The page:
This lung infection may come with a host of other health complications. Here is a low-down on them.
Septic shock and organ failure: This may occur if pneumonia causing bacteria enter your bloodstream.
Infection in fluid: In some cases of pneumonia, the fluid that builds up around the lungs and chest cavity may get infected.
Lung abscess: The pus that forms around your lungs can lead to abscess.
Diagnosis of Pneumonia
Review of medical history and physical examination are the first things that your doctor will do to detect pneumonia. If you have pneumonia, your lungs will make crackling, bubbling or rambling sounds. In case your physician suspects this condition, he may suggest the following tests:
Blood tests: These may be recommended to diagnose an infection and its cause.
Chest X-ray: It helps your physician detect the signs of inflammation in your lungs and figure out its exact location and extent.
Sputum culture: In this diagnostic test, a sample of your mucus is sent to the lab in order to find the cause of infection.
Pulse oximetry: This test tells your doctor about the efficiency of your lungs in moving oxygen through your bloodstream. A sensor placed on your fingers measures oxygen levels in your blood.
CT scan: It allows your doctor to view your lungs more clearly giving him a detailed picture.
Fluid sample: Your physician will suggest this test if you have fluid in the pleural pace of your chest. The aim is to figure out the cause of infection. The fluid sample will be collected with the help of a needle, placed between your ribs. your infection.
Bronchoscopy: This imaging test is recommended for people with severe symptoms of pneumonia, and those who fail to respond to medicines. It gives a clear picture of airways to your doctor.
Treatment for Pneumonia
The line of treatment depends on the type of pneumonia you are suffering from. For bacterial pneumonia, your doctor will prescribe antibiotics and for the viral form of this condition, he will suggest antiviral medications. Fungal pneumonia, on the other hand, requires antifungal medications. Your physician may also prescribe cough medications to help you eliminate it. The infection will take long to recover.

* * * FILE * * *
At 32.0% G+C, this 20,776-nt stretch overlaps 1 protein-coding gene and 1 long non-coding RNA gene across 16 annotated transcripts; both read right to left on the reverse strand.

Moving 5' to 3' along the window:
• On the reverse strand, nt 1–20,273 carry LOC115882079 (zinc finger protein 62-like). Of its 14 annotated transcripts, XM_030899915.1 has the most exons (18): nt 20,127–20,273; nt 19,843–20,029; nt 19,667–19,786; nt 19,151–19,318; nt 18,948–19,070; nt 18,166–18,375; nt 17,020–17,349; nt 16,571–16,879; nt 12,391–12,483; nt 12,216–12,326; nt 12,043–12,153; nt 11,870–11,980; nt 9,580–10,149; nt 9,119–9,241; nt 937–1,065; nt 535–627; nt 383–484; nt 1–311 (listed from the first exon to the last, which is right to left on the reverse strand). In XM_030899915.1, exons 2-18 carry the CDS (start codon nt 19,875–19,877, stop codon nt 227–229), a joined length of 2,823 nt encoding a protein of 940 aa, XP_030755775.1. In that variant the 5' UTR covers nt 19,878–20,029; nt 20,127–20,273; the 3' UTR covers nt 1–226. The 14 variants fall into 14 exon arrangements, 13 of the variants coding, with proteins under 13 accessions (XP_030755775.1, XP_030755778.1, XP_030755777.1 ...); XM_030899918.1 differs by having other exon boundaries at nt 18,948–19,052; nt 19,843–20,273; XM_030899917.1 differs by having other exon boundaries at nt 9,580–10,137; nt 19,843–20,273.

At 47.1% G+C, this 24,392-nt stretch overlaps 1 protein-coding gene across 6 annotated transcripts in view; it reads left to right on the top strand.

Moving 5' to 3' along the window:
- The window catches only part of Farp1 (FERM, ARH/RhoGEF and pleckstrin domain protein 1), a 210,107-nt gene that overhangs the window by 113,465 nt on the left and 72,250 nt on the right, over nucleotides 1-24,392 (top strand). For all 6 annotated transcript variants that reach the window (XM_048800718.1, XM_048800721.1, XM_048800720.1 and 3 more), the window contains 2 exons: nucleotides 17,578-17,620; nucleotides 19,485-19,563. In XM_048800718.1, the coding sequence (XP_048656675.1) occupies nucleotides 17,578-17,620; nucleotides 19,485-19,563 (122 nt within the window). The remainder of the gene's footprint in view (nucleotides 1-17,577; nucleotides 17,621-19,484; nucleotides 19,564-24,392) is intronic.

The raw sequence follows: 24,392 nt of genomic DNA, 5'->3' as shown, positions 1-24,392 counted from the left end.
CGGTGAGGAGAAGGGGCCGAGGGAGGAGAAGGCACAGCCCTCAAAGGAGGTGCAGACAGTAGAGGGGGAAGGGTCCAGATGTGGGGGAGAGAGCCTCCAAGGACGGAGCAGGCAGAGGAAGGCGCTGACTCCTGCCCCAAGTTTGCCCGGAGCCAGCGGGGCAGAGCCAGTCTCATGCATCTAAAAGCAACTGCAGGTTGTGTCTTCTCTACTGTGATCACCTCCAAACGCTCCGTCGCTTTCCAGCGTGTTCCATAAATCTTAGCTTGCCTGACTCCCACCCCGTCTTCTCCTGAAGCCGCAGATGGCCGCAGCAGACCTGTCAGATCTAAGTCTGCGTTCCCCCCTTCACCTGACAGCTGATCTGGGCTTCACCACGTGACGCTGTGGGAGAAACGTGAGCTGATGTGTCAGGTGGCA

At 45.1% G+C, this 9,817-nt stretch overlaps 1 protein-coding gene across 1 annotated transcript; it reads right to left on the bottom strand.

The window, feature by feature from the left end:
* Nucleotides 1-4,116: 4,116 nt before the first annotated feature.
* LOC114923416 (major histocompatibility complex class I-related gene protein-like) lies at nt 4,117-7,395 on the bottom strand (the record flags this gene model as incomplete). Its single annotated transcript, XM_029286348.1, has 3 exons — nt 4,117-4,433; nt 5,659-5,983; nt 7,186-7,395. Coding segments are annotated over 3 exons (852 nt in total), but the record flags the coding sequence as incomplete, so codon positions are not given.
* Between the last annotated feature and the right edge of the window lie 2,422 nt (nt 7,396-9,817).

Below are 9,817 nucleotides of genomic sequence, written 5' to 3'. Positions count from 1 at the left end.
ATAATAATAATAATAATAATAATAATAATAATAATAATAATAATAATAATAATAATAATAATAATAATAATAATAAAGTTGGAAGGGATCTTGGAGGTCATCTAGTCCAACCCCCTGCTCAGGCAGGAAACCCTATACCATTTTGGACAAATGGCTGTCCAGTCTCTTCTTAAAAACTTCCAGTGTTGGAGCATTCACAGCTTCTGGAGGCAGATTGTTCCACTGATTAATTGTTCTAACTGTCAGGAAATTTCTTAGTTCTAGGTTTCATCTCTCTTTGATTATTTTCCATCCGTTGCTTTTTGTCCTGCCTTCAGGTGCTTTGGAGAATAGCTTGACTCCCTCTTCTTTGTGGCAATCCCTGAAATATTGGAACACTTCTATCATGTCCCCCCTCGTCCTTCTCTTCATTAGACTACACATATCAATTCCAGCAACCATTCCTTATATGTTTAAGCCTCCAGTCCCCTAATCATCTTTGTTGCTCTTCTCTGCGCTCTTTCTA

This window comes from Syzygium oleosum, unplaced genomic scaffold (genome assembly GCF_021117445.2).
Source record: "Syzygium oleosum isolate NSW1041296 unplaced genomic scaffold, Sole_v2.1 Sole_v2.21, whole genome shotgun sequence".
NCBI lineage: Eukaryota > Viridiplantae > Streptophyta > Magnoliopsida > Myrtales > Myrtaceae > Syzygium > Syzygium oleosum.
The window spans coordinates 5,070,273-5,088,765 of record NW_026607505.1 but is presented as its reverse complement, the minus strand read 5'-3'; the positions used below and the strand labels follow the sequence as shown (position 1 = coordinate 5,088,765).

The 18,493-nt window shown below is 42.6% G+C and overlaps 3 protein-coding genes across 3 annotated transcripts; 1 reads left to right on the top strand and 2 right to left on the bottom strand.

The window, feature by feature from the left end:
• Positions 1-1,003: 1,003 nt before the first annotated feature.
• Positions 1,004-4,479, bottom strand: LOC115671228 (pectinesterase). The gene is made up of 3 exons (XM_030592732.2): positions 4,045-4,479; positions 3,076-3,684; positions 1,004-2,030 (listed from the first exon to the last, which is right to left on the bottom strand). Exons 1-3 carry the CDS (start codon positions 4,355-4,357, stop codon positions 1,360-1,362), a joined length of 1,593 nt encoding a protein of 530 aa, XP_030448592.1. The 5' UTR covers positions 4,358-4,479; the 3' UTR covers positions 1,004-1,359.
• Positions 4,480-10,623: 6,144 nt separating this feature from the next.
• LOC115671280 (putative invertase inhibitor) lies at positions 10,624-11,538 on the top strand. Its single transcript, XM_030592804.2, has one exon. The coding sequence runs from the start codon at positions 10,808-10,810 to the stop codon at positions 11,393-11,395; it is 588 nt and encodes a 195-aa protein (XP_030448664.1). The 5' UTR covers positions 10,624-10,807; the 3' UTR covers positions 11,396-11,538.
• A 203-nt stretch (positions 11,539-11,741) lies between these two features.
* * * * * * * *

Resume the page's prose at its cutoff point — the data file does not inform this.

Alongside your medicines, you will need to rest a lot and keep yourself sufficiently hydrated. In case of severe pneumonia, hospitalisation may be required. Hospital treatment may include intravenous antibiotics, respiratory therapies that involve administering drugs and breathing exercises, etc. You may also need oxygen therapy to increase its levels in your bloodstream. This therapy is carried out through a nasal tube, face mask, or ventilator. The severity of your condition will determine the device to be used.
Prevention of Pneumonia
The best way to prevent pneumonia is through vaccination. Pneumococcal vaccine, PCV13 and Haemophilus Influenzae Type b (Hib) can protect you against bacterial pneumonia. The later also guards you against meningitis. The regular flu shot is recommended as well to safeguard you against pneumonia which often accompanies flu. Apart from vaccines, you can take other infection control measures to keep pneumonia at bay.
Frequent hand washing with soap and water or alcohol-based hand rubs can be effective. As pneumonia is spread by contact with infected respiratory secretions, people with pneumonia should limit face-to-face contact with uninfected family and friends. The mouth and nose should be covered while coughing or sneezing, and tissues should be disposed of immediately. Sneezing/coughing into the sleeve of one’s clothing (at the inner elbow) is another means of containing sprays of saliva and secretions and has the advantage of not contaminating the hands.